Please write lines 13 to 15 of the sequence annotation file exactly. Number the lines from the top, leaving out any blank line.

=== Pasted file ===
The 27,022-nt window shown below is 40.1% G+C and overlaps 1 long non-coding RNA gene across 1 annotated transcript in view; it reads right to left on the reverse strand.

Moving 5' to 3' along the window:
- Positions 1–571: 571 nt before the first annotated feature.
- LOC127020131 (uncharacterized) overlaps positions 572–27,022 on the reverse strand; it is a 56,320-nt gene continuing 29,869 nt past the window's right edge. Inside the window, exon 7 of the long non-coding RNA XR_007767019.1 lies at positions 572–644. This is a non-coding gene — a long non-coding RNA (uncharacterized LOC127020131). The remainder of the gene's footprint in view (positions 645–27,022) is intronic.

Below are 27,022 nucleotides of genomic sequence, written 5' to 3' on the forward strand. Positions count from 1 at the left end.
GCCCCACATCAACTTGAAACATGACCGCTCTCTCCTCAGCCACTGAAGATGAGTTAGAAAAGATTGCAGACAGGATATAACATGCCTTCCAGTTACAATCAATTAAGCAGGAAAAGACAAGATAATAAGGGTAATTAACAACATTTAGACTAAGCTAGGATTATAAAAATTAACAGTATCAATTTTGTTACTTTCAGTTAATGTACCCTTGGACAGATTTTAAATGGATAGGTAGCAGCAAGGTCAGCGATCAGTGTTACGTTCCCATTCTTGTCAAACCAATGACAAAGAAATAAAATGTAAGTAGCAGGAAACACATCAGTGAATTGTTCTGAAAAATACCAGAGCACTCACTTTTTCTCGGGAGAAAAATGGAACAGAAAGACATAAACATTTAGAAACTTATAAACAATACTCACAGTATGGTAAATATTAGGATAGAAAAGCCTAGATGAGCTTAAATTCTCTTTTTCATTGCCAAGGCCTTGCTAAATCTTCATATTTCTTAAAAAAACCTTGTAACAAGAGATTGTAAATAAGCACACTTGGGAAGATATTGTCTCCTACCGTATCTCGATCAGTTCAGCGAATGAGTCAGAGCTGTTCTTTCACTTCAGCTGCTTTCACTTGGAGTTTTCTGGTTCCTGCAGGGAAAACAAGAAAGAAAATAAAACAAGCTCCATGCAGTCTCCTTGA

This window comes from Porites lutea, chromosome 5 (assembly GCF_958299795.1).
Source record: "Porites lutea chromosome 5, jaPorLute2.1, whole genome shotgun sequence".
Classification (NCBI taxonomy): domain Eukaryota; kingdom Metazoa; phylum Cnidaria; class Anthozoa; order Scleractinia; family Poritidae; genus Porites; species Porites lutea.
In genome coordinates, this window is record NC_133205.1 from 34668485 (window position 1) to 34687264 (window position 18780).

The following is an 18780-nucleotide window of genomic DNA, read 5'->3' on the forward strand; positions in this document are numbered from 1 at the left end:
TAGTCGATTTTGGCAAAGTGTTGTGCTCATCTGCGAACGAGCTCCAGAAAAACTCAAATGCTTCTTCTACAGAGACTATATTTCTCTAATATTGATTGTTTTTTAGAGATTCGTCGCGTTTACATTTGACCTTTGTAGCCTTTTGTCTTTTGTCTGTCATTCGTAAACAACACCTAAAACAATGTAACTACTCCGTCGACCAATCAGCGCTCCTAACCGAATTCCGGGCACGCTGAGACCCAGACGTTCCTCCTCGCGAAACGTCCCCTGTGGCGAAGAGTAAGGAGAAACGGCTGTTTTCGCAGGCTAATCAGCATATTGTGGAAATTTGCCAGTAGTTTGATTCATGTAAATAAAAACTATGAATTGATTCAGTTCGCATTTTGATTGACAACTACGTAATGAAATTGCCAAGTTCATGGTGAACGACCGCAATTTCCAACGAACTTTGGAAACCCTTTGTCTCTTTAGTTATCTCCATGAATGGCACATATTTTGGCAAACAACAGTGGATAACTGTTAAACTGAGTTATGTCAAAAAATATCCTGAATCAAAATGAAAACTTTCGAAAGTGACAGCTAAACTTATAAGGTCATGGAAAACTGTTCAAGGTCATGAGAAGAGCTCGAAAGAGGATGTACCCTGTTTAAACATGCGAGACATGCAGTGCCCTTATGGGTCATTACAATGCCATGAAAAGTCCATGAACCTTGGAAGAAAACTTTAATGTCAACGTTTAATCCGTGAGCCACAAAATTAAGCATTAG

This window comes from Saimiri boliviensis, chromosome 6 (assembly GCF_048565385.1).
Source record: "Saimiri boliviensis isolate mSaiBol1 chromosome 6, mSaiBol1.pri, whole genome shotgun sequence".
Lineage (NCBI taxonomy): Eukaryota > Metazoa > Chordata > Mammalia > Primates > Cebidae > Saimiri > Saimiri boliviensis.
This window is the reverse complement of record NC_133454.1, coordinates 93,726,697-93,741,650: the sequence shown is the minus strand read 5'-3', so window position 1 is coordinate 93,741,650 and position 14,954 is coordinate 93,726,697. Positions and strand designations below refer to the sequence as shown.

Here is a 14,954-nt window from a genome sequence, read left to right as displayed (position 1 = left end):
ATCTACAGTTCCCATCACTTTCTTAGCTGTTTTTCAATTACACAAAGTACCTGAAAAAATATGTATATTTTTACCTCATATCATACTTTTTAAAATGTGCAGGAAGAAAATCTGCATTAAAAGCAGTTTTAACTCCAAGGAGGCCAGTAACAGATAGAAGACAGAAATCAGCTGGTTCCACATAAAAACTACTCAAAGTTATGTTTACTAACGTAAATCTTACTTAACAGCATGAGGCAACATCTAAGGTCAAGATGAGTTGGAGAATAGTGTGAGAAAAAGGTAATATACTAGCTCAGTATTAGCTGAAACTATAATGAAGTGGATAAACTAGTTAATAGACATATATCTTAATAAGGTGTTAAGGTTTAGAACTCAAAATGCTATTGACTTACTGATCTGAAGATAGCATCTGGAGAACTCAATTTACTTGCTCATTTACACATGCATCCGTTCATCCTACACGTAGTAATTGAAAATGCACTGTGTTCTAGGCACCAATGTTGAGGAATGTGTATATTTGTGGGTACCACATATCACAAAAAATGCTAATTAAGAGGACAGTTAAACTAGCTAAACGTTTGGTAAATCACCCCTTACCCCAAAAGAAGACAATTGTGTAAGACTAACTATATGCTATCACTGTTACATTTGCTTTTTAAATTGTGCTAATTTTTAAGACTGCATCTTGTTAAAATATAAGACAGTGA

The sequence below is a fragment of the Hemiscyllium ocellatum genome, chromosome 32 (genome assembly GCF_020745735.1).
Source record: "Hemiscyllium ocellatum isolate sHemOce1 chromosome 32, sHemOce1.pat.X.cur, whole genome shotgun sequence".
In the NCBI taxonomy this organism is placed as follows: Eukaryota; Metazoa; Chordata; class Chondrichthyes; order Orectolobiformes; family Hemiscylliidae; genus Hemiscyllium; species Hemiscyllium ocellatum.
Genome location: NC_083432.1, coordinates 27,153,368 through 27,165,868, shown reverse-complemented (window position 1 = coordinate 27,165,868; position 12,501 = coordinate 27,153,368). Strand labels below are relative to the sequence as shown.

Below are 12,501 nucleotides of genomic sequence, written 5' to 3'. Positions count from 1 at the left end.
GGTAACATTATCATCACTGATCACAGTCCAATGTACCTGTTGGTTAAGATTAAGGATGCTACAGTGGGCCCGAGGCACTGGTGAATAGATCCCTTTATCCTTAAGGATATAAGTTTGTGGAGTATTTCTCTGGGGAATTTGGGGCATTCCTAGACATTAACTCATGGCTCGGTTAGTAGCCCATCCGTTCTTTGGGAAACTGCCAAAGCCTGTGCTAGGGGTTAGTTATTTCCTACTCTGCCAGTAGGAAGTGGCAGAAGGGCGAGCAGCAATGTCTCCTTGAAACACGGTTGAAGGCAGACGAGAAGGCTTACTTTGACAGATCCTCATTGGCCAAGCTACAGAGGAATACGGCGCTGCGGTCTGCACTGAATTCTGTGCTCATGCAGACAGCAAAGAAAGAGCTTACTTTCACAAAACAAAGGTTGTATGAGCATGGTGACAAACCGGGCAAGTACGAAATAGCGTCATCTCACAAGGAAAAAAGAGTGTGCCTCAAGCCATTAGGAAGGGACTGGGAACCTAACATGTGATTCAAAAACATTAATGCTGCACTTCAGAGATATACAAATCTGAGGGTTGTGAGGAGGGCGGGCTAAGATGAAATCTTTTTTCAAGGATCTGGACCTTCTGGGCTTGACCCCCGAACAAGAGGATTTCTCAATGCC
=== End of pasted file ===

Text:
This window comes from Saimiri boliviensis, chromosome 6 (assembly GCF_048565385.1).
Source record: "Saimiri boliviensis isolate mSaiBol1 chromosome 6, mSaiBol1.pri, whole genome shotgun sequence".
Lineage (NCBI taxonomy): Eukaryota > Metazoa > Chordata > Mammalia > Primates > Cebidae > Saimiri > Saimiri boliviensis.